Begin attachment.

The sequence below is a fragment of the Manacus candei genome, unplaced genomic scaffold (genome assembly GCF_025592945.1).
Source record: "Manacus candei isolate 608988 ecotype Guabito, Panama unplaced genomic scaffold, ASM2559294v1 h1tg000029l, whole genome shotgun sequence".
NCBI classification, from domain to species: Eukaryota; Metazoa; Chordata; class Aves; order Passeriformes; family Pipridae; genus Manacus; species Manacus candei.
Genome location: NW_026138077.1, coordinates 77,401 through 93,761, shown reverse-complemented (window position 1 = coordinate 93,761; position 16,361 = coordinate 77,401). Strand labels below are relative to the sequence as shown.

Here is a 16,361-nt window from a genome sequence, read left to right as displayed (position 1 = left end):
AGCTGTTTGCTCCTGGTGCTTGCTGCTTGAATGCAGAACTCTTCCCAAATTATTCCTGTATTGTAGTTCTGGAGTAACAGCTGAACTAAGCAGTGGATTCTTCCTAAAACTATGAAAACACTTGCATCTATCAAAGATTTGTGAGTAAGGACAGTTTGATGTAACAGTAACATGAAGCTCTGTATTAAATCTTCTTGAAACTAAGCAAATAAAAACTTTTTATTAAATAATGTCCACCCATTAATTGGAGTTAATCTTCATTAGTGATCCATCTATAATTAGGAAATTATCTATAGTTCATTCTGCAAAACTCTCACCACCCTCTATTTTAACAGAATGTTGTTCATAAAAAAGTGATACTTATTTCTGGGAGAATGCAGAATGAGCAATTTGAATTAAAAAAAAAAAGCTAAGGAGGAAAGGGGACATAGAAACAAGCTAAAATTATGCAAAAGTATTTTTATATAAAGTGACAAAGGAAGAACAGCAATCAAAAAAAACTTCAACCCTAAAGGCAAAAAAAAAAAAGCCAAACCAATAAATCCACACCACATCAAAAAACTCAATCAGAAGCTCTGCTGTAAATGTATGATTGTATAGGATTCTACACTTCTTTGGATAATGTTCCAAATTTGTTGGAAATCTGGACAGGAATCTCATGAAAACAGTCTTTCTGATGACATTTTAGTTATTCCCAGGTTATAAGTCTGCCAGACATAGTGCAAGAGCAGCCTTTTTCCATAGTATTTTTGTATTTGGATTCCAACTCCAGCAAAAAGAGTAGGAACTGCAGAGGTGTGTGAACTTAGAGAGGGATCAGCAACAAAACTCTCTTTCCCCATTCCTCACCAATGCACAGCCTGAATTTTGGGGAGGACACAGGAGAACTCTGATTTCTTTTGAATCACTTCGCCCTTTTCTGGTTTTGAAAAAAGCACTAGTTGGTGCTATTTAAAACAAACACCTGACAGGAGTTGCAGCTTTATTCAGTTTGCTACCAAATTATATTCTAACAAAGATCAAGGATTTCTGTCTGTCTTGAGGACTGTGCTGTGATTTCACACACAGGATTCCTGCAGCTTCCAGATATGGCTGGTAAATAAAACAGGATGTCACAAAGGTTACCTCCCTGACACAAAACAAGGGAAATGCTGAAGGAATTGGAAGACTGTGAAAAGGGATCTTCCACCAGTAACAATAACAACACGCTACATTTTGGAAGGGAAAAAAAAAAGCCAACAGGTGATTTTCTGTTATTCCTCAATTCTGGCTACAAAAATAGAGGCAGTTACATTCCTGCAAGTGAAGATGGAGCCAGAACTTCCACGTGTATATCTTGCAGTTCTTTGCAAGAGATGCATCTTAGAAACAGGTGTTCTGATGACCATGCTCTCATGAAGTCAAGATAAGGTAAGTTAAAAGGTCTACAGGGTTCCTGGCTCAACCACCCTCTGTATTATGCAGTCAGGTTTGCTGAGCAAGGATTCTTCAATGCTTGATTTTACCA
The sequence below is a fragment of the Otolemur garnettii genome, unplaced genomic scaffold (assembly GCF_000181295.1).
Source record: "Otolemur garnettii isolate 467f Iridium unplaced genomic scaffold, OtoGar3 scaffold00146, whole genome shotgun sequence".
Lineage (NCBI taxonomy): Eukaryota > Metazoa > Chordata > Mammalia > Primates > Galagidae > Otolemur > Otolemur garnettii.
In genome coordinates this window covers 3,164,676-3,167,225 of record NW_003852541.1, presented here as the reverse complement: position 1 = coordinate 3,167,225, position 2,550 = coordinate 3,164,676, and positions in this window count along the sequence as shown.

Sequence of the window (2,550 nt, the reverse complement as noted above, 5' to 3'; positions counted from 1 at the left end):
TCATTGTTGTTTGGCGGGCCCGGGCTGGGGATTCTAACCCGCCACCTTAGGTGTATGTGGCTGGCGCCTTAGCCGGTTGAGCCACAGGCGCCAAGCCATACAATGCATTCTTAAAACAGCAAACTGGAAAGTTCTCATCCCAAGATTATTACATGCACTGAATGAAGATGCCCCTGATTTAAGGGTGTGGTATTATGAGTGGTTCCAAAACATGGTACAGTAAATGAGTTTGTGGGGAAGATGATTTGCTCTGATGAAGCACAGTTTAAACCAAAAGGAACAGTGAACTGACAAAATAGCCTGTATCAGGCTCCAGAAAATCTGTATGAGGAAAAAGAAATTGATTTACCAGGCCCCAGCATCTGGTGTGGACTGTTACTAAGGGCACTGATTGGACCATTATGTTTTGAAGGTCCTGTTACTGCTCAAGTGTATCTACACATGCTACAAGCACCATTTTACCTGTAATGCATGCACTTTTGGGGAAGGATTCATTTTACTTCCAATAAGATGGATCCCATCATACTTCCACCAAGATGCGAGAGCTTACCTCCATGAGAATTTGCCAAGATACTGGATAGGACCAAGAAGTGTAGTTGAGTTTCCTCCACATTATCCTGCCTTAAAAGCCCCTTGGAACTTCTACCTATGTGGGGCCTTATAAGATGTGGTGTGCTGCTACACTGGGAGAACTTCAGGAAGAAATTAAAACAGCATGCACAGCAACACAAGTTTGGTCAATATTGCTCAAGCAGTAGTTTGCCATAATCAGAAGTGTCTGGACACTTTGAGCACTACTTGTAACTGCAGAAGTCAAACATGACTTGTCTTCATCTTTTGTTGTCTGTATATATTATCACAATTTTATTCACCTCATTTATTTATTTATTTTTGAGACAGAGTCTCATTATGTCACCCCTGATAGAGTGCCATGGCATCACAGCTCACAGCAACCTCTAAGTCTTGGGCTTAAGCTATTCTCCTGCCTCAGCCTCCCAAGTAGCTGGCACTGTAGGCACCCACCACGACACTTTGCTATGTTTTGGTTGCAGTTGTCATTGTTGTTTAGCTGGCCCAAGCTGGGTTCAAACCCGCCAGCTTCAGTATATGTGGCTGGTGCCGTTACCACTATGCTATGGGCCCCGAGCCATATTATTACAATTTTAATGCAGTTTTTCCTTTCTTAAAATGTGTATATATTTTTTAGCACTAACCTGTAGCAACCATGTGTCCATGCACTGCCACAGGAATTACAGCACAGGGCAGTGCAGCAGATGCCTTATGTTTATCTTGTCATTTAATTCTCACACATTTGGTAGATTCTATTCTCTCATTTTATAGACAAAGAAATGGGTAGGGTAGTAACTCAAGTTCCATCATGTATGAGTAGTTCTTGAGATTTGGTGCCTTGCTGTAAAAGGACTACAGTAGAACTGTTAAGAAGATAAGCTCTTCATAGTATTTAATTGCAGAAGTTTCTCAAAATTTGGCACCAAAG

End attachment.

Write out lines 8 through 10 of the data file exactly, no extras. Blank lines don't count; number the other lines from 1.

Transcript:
Source record: "Otolemur garnettii isolate 467f Iridium unplaced genomic scaffold, OtoGar3 scaffold00146, whole genome shotgun sequence".
Lineage (NCBI taxonomy): Eukaryota > Metazoa > Chordata > Mammalia > Primates > Galagidae > Otolemur > Otolemur garnettii.
In genome coordinates this window covers 3,164,676-3,167,225 of record NW_003852541.1, presented here as the reverse complement: position 1 = coordinate 3,167,225, position 2,550 = coordinate 3,164,676, and positions in this window count along the sequence as shown.